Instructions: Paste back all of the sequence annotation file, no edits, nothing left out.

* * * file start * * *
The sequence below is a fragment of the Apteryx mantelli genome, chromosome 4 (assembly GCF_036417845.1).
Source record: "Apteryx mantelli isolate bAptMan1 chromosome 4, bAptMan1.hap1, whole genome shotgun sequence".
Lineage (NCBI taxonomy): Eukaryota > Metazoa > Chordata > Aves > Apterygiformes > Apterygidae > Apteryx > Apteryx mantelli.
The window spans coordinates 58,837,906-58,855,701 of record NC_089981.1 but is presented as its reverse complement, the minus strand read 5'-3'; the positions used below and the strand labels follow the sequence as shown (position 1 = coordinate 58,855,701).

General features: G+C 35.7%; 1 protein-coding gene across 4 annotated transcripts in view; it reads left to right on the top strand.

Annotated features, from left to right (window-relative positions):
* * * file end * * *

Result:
The sequence below is a fragment of the Apteryx mantelli genome, chromosome 4 (assembly GCF_036417845.1).
Source record: "Apteryx mantelli isolate bAptMan1 chromosome 4, bAptMan1.hap1, whole genome shotgun sequence".
Lineage (NCBI taxonomy): Eukaryota > Metazoa > Chordata > Aves > Apterygiformes > Apterygidae > Apteryx > Apteryx mantelli.
The window spans coordinates 58,837,906-58,855,701 of record NC_089981.1 but is presented as its reverse complement, the minus strand read 5'-3'; the positions used below and the strand labels follow the sequence as shown (position 1 = coordinate 58,855,701).

General features: G+C 35.7%; 1 protein-coding gene across 4 annotated transcripts in view; it reads left to right on the top strand.

Annotated features, from left to right (window-relative positions):